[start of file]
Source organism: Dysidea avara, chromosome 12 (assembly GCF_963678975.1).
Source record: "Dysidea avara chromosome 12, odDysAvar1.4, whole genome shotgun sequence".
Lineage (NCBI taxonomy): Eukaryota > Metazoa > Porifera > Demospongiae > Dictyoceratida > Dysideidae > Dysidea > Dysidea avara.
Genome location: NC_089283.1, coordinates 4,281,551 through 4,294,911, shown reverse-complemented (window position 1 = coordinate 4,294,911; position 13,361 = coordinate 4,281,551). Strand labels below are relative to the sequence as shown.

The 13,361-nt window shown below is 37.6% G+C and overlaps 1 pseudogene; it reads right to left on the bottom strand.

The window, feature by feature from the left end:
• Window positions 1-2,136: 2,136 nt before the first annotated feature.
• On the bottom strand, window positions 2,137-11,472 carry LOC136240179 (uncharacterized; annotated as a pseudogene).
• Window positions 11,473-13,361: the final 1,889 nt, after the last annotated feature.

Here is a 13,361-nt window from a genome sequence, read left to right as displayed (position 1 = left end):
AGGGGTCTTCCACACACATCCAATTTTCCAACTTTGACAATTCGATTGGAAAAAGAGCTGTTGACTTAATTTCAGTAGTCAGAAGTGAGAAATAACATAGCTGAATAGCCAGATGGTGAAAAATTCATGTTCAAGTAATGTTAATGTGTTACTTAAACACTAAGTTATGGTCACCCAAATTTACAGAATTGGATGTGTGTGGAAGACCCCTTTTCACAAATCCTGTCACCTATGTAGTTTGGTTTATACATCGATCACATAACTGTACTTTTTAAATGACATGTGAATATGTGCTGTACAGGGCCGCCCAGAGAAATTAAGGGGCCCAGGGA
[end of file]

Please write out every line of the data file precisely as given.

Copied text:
Source organism: Dysidea avara, chromosome 12 (assembly GCF_963678975.1).
Source record: "Dysidea avara chromosome 12, odDysAvar1.4, whole genome shotgun sequence".
Lineage (NCBI taxonomy): Eukaryota > Metazoa > Porifera > Demospongiae > Dictyoceratida > Dysideidae > Dysidea > Dysidea avara.
Genome location: NC_089283.1, coordinates 4,281,551 through 4,294,911, shown reverse-complemented (window position 1 = coordinate 4,294,911; position 13,361 = coordinate 4,281,551). Strand labels below are relative to the sequence as shown.

The 13,361-nt window shown below is 37.6% G+C and overlaps 1 pseudogene; it reads right to left on the bottom strand.

The window, feature by feature from the left end:
• Window positions 1-2,136: 2,136 nt before the first annotated feature.
• On the bottom strand, window positions 2,137-11,472 carry LOC136240179 (uncharacterized; annotated as a pseudogene).
• Window positions 11,473-13,361: the final 1,889 nt, after the last annotated feature.

Here is a 13,361-nt window from a genome sequence, read left to right as displayed (position 1 = left end):
AGGGGTCTTCCACACACATCCAATTTTCCAACTTTGACAATTCGATTGGAAAAAGAGCTGTTGACTTAATTTCAGTAGTCAGAAGTGAGAAATAACATAGCTGAATAGCCAGATGGTGAAAAATTCATGTTCAAGTAATGTTAATGTGTTACTTAAACACTAAGTTATGGTCACCCAAATTTACAGAATTGGATGTGTGTGGAAGACCCCTTTTCACAAATCCTGTCACCTATGTAGTTTGGTTTATACATCGATCACATAACTGTACTTTTTAAATGACATGTGAATATGTGCTGTACAGGGCCGCCCAGAGAAATTAAGGGGCCCAGGGA